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Tips To Help New Mothers Suffering From ‘Baby Wrist’

Having a baby is full of challenges, but why do so many new mothers complain about wrist pain after giving birth? The hormonal changes, including the huge drop in progesterone levels, explain why but what can you do about it? Tony Kochhar is an expert in this field and offers practical tips that can help.

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The time after pregnancy can be difficult for new mothers. The rollercoaster of hormone fluctuations do not help and have been linked to several problems post partum. Progesterone is normally high during pregnancy, but can sometimes fall too low after delivery. Progesterone is essential for maintaining bones.  This, along with other hormonal changes can lead to significant problems following birth, particularly ‘baby wrist.’

Why It Happens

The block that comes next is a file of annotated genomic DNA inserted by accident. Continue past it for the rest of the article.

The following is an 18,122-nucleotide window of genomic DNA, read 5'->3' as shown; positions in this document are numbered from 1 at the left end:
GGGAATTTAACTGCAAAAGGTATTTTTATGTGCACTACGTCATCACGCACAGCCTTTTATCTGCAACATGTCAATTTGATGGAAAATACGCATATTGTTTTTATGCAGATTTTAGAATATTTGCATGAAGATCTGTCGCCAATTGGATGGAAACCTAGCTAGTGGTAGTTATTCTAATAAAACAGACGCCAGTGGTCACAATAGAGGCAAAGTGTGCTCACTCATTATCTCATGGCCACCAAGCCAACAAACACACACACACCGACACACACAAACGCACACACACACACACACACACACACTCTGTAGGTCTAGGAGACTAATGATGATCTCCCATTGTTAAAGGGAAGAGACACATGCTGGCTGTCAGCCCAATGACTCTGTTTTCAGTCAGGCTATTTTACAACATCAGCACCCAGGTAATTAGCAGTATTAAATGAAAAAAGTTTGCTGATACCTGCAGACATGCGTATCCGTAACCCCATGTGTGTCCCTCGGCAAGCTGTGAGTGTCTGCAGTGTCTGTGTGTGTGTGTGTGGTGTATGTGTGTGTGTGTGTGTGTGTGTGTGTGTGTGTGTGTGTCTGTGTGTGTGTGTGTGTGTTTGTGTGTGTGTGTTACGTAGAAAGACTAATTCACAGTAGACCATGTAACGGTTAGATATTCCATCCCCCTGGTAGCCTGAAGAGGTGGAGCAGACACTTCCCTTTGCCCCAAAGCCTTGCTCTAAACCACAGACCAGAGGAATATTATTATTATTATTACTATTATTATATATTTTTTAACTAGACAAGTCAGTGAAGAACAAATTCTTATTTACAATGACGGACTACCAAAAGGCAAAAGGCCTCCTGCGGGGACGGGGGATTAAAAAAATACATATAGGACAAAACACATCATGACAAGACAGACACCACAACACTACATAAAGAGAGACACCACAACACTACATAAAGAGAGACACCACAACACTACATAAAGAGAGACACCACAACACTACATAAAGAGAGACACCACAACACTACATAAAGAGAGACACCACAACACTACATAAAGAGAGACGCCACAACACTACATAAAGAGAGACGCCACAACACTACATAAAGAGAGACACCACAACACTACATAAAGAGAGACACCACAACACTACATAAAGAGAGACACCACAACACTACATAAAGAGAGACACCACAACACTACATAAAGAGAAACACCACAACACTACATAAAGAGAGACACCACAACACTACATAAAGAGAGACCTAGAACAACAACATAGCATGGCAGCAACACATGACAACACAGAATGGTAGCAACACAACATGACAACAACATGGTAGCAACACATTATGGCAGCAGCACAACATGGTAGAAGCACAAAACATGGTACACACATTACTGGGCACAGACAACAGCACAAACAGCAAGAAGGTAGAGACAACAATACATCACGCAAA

Many mothers complain of wrist pain after pregnancy. This can range from a mild irritation when picking up your baby, to severe pain that leaves you unable to grip with your thumb. As with many conditions surrounding pregnancy, some of the blame is down to hormones. During pregnancy your body undergoes various hormonal changes. These affect many parts of your body and how it works, including your ligaments and tendons. One particular culprit is a hormone called relaxin. Unsurprisingly one of the roles relaxin has in the pregnant body is the ‘relaxation’ of ligaments. Due to the increasing size of the foetus and the necessity of delivery, it is thought it relaxes the ligaments around the pelvis. This allows greater space and an increase in the size of the birth canal between the pelvic bones. Unfortunately relaxin can have a systemic effect. In other words, it can affect many ligaments and tendons in the body, including those around the wrist and thumb.